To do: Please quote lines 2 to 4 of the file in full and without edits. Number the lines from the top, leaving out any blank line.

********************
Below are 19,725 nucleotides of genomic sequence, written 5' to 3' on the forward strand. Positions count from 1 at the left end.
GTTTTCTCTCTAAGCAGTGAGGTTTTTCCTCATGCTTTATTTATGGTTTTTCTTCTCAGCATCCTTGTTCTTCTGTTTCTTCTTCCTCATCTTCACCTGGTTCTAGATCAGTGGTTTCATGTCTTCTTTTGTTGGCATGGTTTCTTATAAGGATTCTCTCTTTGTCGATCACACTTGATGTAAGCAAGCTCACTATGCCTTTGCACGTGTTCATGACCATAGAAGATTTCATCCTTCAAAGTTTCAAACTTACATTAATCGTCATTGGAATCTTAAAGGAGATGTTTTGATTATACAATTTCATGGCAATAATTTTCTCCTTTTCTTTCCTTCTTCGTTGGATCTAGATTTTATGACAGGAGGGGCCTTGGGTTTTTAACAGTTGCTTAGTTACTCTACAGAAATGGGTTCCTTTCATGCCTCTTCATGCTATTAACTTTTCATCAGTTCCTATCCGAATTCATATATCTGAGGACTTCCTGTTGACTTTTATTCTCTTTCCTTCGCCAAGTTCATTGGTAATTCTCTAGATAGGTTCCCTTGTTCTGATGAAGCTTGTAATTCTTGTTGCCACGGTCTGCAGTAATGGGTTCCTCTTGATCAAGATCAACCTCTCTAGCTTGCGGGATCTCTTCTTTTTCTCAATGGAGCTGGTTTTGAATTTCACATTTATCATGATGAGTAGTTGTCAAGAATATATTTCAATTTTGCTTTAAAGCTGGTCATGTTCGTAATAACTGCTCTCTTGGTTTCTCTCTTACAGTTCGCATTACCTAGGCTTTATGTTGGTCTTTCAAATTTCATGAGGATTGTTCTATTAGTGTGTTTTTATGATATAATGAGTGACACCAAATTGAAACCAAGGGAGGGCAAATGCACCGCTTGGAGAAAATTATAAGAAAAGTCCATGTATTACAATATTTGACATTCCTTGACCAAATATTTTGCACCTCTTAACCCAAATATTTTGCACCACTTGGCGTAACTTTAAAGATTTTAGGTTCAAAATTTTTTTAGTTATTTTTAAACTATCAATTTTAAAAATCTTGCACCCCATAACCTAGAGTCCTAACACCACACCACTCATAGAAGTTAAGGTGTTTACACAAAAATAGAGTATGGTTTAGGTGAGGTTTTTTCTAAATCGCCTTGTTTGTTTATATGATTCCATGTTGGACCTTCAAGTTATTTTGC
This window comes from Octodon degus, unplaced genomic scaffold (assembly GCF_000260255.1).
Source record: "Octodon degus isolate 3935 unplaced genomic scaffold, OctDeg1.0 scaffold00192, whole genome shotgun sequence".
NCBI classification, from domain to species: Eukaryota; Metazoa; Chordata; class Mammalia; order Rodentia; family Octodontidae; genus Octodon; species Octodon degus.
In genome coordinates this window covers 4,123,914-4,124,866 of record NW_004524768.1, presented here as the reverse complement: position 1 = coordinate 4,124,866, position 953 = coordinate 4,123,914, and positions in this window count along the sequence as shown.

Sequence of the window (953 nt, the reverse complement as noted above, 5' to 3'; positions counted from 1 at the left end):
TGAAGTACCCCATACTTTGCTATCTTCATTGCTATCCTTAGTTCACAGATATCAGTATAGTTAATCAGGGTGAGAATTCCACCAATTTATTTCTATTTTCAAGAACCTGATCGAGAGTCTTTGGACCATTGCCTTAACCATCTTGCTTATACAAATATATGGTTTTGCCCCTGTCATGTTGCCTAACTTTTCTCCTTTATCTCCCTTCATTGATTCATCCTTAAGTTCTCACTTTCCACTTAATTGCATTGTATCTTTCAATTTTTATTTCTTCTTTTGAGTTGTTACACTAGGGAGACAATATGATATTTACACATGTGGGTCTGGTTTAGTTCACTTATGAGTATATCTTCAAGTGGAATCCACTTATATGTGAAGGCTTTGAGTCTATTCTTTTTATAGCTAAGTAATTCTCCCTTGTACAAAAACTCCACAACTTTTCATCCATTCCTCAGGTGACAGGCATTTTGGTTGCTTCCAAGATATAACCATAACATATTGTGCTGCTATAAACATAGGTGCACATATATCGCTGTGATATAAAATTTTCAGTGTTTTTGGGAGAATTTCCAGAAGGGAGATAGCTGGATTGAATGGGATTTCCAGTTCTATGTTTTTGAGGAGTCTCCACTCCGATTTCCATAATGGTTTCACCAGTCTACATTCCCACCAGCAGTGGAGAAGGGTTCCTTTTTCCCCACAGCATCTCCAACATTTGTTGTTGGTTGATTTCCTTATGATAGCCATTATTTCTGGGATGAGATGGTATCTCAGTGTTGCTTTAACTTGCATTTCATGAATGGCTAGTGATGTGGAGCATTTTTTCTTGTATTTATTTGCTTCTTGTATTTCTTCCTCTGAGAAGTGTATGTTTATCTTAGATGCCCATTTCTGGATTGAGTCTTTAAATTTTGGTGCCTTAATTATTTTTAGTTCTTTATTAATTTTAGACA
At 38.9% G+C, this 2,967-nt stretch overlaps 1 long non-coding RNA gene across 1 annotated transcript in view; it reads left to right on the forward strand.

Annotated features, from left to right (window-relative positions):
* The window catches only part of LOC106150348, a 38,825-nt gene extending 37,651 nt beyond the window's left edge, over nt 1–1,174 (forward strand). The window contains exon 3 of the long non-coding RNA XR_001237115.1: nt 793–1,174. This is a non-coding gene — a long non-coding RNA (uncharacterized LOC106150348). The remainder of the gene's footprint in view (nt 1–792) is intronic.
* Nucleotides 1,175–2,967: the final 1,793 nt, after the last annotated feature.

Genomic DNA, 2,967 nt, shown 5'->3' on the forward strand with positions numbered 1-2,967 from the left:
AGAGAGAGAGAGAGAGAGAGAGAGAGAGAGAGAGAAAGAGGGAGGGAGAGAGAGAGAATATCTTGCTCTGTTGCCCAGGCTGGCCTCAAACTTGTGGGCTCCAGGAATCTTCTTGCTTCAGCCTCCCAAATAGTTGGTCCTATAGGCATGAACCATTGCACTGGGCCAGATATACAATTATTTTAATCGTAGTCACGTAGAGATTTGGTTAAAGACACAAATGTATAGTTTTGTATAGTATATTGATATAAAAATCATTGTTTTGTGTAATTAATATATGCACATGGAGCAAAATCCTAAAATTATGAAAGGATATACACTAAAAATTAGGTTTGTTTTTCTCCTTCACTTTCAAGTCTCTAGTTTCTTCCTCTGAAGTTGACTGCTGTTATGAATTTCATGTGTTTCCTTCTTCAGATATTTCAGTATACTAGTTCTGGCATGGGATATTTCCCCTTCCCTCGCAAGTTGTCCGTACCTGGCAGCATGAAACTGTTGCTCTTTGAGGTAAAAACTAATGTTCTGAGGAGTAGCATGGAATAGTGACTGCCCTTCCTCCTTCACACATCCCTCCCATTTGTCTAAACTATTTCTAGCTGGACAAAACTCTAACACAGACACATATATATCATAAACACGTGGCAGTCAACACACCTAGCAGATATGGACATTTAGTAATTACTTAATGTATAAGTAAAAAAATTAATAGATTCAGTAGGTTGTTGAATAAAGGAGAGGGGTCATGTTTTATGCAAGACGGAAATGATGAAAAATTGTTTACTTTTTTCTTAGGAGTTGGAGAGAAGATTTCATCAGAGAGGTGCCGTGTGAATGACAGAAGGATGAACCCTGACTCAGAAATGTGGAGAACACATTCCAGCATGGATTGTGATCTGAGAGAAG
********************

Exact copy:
GTTTTCTCTCTAAGCAGTGAGGTTTTTCCTCATGCTTTATTTATGGTTTTTCTTCTCAGCATCCTTGTTCTTCTGTTTCTTCTTCCTCATCTTCACCTGGTTCTAGATCAGTGGTTTCATGTCTTCTTTTGTTGGCATGGTTTCTTATAAGGATTCTCTCTTTGTCGATCACACTTGATGTAAGCAAGCTCACTATGCCTTTGCACGTGTTCATGACCATAGAAGATTTCATCCTTCAAAGTTTCAAACTTACATTAATCGTCATTGGAATCTTAAAGGAGATGTTTTGATTATACAATTTCATGGCAATAATTTTCTCCTTTTCTTTCCTTCTTCGTTGGATCTAGATTTTATGACAGGAGGGGCCTTGGGTTTTTAACAGTTGCTTAGTTACTCTACAGAAATGGGTTCCTTTCATGCCTCTTCATGCTATTAACTTTTCATCAGTTCCTATCCGAATTCATATATCTGAGGACTTCCTGTTGACTTTTATTCTCTTTCCTTCGCCAAGTTCATTGGTAATTCTCTAGATAGGTTCCCTTGTTCTGATGAAGCTTGTAATTCTTGTTGCCACGGTCTGCAGTAATGGGTTCCTCTTGATCAAGATCAACCTCTCTAGCTTGCGGGATCTCTTCTTTTTCTCAATGGAGCTGGTTTTGAATTTCACATTTATCATGATGAGTAGTTGTCAAGAATATATTTCAATTTTGCTTTAAAGCTGGTCATGTTCGTAATAACTGCTCTCTTGGTTTCTCTCTTACAGTTCGCATTACCTAGGCTTTATGTTGGTCTTTCAAATTTCATGAGGATTGTTCTATTAGTGTGTTTTTATGATATAATGAGTGACACCAAATTGAAACCAAGGGAGGGCAAATGCACCGCTTGGAGAAAATTATAAGAAAAGTCCATGTATTACAATATTTGACATTCCTTGACCAAATATTTTGCACCTCTTAACCCAAATATTTTGCACCACTTGGCGTAACTTTAAAGATTTTAGGTTCAAAATTTTTTTAGTTATTTTTAAACTATCAATTTTAAAAATCTTGCACCCCATAACCTAGAGTCCTAACACCACACCACTCATAGAAGTTAAGGTGTTTACACAAAAATAGAGTATGGTTTAGGTGAGGTTTTTTCTAAATCGCCTTGTTTGTTTATATGATTCCATGTTGGACCTTCAAGTTATTTTGC
This window comes from Octodon degus, unplaced genomic scaffold (assembly GCF_000260255.1).
Source record: "Octodon degus isolate 3935 unplaced genomic scaffold, OctDeg1.0 scaffold00192, whole genome shotgun sequence".